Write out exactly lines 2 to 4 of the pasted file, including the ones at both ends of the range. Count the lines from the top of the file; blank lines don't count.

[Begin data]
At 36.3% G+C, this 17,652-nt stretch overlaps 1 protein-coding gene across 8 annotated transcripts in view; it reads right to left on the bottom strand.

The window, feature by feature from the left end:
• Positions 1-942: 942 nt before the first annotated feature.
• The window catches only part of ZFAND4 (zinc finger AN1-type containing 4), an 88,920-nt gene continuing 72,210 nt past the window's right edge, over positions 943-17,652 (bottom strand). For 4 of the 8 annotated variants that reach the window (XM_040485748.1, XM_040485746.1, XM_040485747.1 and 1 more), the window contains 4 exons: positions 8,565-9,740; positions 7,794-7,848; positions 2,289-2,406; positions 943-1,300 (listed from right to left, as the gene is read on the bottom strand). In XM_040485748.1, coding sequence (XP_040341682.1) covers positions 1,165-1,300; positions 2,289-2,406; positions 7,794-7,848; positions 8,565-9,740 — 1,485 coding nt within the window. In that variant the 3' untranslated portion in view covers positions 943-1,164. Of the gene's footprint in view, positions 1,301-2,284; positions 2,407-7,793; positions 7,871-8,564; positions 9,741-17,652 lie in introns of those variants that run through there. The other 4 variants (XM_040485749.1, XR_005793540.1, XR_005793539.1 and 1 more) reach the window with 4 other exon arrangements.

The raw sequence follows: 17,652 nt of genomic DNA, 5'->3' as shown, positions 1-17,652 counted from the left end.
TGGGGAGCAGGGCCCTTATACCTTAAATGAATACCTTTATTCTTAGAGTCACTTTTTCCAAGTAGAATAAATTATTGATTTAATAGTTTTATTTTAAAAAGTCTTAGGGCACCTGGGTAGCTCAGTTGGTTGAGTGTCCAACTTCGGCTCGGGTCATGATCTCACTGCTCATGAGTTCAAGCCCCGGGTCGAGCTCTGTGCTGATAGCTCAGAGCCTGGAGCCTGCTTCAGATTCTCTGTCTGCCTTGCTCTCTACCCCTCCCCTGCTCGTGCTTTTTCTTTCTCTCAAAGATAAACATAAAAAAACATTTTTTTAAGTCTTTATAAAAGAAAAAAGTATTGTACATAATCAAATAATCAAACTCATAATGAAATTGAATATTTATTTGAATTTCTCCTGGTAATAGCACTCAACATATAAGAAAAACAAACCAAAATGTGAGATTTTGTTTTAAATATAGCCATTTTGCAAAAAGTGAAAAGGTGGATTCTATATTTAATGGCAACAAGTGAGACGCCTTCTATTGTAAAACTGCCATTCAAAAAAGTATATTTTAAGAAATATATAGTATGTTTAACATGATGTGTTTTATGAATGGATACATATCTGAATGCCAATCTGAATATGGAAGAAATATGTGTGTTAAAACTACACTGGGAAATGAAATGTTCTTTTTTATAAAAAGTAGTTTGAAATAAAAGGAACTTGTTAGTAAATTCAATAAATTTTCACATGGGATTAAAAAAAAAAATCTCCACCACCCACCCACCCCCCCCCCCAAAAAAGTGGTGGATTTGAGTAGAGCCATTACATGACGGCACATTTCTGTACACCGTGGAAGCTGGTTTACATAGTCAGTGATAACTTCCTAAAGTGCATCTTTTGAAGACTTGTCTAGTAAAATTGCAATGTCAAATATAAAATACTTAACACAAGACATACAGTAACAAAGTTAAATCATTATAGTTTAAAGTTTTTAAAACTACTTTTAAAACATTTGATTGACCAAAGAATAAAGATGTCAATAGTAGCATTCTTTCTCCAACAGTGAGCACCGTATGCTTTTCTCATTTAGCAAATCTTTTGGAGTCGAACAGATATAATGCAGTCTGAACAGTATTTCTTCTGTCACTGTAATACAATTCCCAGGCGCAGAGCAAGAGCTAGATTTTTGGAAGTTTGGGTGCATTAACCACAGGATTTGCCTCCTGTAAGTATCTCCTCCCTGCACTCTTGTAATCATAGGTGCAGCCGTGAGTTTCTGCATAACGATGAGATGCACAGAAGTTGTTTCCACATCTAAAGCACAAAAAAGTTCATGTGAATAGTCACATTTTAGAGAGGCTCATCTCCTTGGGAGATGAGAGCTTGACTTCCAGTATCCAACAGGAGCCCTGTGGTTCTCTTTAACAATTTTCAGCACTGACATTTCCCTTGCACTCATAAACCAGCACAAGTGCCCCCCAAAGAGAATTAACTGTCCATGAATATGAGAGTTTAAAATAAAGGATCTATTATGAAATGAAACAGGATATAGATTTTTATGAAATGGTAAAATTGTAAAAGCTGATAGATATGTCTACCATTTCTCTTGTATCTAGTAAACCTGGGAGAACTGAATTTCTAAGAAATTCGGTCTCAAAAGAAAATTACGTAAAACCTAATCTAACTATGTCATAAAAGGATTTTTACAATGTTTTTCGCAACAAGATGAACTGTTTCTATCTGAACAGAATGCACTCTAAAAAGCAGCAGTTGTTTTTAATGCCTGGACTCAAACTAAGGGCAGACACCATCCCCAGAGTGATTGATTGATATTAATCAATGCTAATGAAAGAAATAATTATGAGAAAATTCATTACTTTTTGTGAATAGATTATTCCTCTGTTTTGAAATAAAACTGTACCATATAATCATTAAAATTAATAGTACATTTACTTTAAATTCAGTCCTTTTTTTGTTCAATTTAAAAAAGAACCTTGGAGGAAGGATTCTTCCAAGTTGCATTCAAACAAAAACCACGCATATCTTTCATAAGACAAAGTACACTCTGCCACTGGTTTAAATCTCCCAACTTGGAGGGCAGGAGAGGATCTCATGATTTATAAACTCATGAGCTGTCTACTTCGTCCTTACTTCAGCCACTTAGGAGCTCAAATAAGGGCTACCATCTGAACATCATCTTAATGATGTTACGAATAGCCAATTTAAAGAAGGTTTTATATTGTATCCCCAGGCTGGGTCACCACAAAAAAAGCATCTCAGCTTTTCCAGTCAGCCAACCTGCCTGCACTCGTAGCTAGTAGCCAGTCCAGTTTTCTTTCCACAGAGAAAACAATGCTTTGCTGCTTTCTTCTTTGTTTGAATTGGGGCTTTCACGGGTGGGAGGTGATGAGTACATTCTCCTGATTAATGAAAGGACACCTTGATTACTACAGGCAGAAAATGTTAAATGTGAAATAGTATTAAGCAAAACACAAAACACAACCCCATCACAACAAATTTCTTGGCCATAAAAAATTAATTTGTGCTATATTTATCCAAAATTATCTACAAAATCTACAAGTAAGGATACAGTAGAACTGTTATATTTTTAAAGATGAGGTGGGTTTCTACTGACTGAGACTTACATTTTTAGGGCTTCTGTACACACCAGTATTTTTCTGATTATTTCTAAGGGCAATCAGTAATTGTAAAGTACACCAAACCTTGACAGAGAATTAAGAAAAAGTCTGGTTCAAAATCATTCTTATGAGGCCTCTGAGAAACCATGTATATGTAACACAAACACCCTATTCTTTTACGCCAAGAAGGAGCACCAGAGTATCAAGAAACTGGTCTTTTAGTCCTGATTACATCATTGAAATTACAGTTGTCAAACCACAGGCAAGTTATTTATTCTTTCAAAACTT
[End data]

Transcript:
The window, feature by feature from the left end:
• Positions 1-942: 942 nt before the first annotated feature.
• The window catches only part of ZFAND4 (zinc finger AN1-type containing 4), an 88,920-nt gene continuing 72,210 nt past the window's right edge, over positions 943-17,652 (bottom strand). For 4 of the 8 annotated variants that reach the window (XM_040485748.1, XM_040485746.1, XM_040485747.1 and 1 more), the window contains 4 exons: positions 8,565-9,740; positions 7,794-7,848; positions 2,289-2,406; positions 943-1,300 (listed from right to left, as the gene is read on the bottom strand). In XM_040485748.1, coding sequence (XP_040341682.1) covers positions 1,165-1,300; positions 2,289-2,406; positions 7,794-7,848; positions 8,565-9,740 — 1,485 coding nt within the window. In that variant the 3' untranslated portion in view covers positions 943-1,164. Of the gene's footprint in view, positions 1,301-2,284; positions 2,407-7,793; positions 7,871-8,564; positions 9,741-17,652 lie in introns of those variants that run through there. The other 4 variants (XM_040485749.1, XR_005793540.1, XR_005793539.1 and 1 more) reach the window with 4 other exon arrangements.